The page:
As the global economy is currently volatile, now may be the perfect time to get into cryptocurrency. While the economy has yet to face an actual full-force recession, if it were to cryptocurrency such as Bitcoin has the potential to appreciate because its supply is not controlled by one person or entity, making it independent from the market — which is similar to how gold would react in the same situation.
So how do you get cryptocurrency without buying it? Well, you can mine it. The term mining may be a little misleading, as what you’re actually doing is acting as a conduit by using your computers to confirm every transaction that occurs using the currency. The cryptocurrency that miners receive is an incentive to keep them mining, which by extension keeps the whole system going by supporting, verifying and monitoring the cryptocurrency network. Sounds like a good deal, right? Well, if you want to get into this you’ll need to make the necessary preparations. Read on to know what your computer will need to successfully mine cryptocurrency.
When it comes to mining, power is the name of the game. The Graphical Processing Unit (GPU) is a feature of premium graphics cards that let computers process complex polygons for modern video games. Due to their sheer power, they’re also able to support the strain of blockchain transactions. In fact, ASUS has come out with a motherboard that can support 19 GPUs, making it perfect for cryptocurrency mining. Similar motherboards on the market also have the same or even better features.
The key is that they optimised the PCB group components layout in order to simplify connectivity and minimise resource consumption. This also allows the user to connect USB cables directly into the PCB, which makes diagnosing problems much easier. As we’ve mentioned in our article on how strenuous crypto mining can be on your machine, detecting problems before they get worse will save you a lot of money in the long run.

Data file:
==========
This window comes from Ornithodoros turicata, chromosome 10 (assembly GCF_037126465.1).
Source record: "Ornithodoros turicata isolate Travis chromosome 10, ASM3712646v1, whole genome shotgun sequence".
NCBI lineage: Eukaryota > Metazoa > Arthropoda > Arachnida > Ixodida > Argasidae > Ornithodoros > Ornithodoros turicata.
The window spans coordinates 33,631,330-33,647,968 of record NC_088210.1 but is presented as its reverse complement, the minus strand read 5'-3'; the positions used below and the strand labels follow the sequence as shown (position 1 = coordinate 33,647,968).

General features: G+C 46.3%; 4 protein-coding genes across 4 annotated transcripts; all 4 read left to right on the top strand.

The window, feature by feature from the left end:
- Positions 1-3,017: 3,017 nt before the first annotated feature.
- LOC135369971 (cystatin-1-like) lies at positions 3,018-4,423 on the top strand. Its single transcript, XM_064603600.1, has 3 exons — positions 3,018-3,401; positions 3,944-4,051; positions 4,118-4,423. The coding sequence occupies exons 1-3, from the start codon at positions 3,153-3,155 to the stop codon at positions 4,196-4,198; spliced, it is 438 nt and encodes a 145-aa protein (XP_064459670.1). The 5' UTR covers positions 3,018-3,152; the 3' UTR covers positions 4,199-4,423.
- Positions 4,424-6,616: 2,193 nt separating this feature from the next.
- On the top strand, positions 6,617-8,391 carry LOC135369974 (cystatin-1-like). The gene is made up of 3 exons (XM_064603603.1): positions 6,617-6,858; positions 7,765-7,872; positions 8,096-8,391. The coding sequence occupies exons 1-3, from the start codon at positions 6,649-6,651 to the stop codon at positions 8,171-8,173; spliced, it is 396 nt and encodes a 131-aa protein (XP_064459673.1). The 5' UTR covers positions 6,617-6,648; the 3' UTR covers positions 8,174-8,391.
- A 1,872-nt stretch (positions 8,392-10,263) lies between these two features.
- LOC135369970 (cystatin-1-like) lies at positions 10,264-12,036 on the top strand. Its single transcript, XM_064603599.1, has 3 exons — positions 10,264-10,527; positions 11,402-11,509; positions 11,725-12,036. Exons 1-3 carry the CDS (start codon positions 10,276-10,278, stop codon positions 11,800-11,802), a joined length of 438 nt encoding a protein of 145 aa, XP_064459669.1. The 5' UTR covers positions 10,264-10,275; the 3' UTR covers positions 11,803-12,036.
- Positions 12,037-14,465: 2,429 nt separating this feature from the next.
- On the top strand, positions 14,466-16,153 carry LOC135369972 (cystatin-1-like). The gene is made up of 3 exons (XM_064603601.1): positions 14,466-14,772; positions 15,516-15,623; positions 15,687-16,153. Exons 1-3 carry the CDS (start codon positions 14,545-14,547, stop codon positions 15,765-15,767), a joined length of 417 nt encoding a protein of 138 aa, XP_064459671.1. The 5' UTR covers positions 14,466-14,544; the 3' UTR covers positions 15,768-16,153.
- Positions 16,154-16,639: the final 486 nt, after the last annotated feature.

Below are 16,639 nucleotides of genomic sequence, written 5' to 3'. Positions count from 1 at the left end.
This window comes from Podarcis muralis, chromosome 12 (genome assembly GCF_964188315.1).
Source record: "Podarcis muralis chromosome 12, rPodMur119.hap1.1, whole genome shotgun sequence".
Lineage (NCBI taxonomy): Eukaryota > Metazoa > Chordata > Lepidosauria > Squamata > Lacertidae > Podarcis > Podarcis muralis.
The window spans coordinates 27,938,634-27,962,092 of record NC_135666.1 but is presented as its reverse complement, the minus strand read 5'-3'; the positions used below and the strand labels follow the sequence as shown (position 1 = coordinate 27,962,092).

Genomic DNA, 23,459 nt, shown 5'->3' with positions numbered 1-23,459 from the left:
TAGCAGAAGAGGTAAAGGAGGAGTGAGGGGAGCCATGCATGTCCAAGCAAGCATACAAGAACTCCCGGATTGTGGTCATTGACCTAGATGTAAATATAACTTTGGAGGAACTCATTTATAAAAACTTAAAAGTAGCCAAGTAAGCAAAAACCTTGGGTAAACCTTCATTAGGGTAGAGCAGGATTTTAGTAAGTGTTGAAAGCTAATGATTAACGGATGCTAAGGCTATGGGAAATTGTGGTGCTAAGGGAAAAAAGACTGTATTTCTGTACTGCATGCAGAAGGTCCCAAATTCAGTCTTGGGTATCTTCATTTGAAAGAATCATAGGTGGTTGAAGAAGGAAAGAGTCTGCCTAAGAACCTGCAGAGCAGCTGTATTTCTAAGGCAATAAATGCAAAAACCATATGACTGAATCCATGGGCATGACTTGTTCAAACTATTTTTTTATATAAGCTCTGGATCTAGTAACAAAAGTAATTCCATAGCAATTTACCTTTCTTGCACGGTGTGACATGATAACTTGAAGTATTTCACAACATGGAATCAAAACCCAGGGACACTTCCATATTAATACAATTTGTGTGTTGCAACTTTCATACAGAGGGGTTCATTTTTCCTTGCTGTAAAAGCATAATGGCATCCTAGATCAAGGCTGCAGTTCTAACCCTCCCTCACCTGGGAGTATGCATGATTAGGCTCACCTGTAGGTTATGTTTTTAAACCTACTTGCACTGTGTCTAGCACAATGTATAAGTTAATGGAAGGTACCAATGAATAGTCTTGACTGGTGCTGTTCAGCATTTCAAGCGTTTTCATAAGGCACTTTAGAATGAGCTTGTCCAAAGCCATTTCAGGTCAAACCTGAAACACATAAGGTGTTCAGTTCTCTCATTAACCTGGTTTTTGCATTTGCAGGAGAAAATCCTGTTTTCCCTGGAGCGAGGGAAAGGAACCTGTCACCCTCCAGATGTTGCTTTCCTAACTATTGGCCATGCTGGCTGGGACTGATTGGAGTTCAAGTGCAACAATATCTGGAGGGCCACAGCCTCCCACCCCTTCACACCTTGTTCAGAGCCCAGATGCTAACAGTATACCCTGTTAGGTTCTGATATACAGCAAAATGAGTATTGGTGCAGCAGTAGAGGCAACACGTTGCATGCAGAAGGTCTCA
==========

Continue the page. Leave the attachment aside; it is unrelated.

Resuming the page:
Okay, so now your machine can handle mining. How do you actually begin? Well, first you’ll need to install the software required to mine. The software is open-source, which means it’s free for anyone who wants to use it. Next, you’ll need somewhere to put the cryptocurrency that you mine. You can’t store in the usual places where one stores money, so you’ll have to get a cryptocurrency wallet.
So what are the things to consider when selecting a wallet? Well, one of the biggest factors is whether the wallet is custodial or non-custodial. Custodial means that an entity or business stores your private key (think of it as a password for your wallet) and bridges the gap between you and your wallet. Non-custodial is the opposite of this. You and you alone are responsible for your wallet and your private key. The former is the preferred option for beginners, while people who are fully invested in cryptocurrency prefer the latter as it cuts out the middleman. If you’re just starting out, it would be better to get a custodial wallet as there are many ways that you can compromise your own wallet if you don’t know what you’re doing.
Lastly, you’ll need something to keep your system cool as it mines. This is mainly because the process of mining puts a heavy load on your computer, causing it to heat up a lot faster. In fact, a company from Canada has even proposed to use the heat that comes from cryptocurrency mining to warm buildings.
Obviously, heat and hardware don’t go well together. To keep things from going awry it would be in your best interest to purchase a cooling fan that’ll be able to keep up with the mining so it won’t fry your entire computer. A good rule of thumb would be to choose a fan with a high RPM (revolutions per minute), as a higher RPM entails better cooling.
These are the starter tips and the most essential one which you must follow if you want to get started with mining and cash the latest cryptocurrency frenzy which is here to stay as it provide a new way of dealing issues which many thought that no other of solving. Blockchain is art and miners are the artists.